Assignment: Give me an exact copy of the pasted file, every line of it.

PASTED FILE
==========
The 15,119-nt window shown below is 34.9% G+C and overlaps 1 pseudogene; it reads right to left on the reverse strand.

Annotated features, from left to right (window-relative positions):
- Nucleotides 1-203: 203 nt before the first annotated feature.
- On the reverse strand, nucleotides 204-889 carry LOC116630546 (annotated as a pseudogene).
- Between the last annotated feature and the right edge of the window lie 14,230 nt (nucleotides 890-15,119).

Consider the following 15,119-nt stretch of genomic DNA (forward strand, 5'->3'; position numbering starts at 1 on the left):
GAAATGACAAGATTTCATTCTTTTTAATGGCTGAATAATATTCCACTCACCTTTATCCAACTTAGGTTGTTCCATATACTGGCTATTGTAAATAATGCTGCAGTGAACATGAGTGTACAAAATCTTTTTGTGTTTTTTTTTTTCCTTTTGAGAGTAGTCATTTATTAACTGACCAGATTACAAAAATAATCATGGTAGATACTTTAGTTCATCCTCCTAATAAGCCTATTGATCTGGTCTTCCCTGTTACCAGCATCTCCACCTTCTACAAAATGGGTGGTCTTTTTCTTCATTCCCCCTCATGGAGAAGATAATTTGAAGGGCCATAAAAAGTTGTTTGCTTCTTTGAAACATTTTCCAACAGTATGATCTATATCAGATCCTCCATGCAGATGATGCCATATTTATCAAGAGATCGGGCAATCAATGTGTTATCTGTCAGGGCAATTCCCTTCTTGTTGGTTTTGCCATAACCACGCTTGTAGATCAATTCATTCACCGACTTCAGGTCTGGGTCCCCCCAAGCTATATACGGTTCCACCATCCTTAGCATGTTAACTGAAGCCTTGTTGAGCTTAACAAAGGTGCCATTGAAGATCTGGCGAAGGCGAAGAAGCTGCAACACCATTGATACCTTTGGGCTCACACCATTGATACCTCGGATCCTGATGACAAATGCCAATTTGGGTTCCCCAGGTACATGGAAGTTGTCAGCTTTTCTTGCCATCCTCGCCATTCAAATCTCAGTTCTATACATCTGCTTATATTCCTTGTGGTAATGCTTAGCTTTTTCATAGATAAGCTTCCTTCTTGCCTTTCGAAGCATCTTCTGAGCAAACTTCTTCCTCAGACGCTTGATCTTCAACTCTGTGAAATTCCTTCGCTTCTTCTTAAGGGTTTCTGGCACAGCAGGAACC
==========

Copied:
The 15,119-nt window shown below is 34.9% G+C and overlaps 1 pseudogene; it reads right to left on the reverse strand.

Annotated features, from left to right (window-relative positions):
- Nucleotides 1-203: 203 nt before the first annotated feature.
- On the reverse strand, nucleotides 204-889 carry LOC116630546 (annotated as a pseudogene).
- Between the last annotated feature and the right edge of the window lie 14,230 nt (nucleotides 890-15,119).

Consider the following 15,119-nt stretch of genomic DNA (forward strand, 5'->3'; position numbering starts at 1 on the left):
GAAATGACAAGATTTCATTCTTTTTAATGGCTGAATAATATTCCACTCACCTTTATCCAACTTAGGTTGTTCCATATACTGGCTATTGTAAATAATGCTGCAGTGAACATGAGTGTACAAAATCTTTTTGTGTTTTTTTTTTTCCTTTTGAGAGTAGTCATTTATTAACTGACCAGATTACAAAAATAATCATGGTAGATACTTTAGTTCATCCTCCTAATAAGCCTATTGATCTGGTCTTCCCTGTTACCAGCATCTCCACCTTCTACAAAATGGGTGGTCTTTTTCTTCATTCCCCCTCATGGAGAAGATAATTTGAAGGGCCATAAAAAGTTGTTTGCTTCTTTGAAACATTTTCCAACAGTATGATCTATATCAGATCCTCCATGCAGATGATGCCATATTTATCAAGAGATCGGGCAATCAATGTGTTATCTGTCAGGGCAATTCCCTTCTTGTTGGTTTTGCCATAACCACGCTTGTAGATCAATTCATTCACCGACTTCAGGTCTGGGTCCCCCCAAGCTATATACGGTTCCACCATCCTTAGCATGTTAACTGAAGCCTTGTTGAGCTTAACAAAGGTGCCATTGAAGATCTGGCGAAGGCGAAGAAGCTGCAACACCATTGATACCTTTGGGCTCACACCATTGATACCTCGGATCCTGATGACAAATGCCAATTTGGGTTCCCCAGGTACATGGAAGTTGTCAGCTTTTCTTGCCATCCTCGCCATTCAAATCTCAGTTCTATACATCTGCTTATATTCCTTGTGGTAATGCTTAGCTTTTTCATAGATAAGCTTCCTTCTTGCCTTTCGAAGCATCTTCTGAGCAAACTTCTTCCTCAGACGCTTGATCTTCAACTCTGTGAAATTCCTTCGCTTCTTCTTAAGGGTTTCTGGCACAGCAGGAACC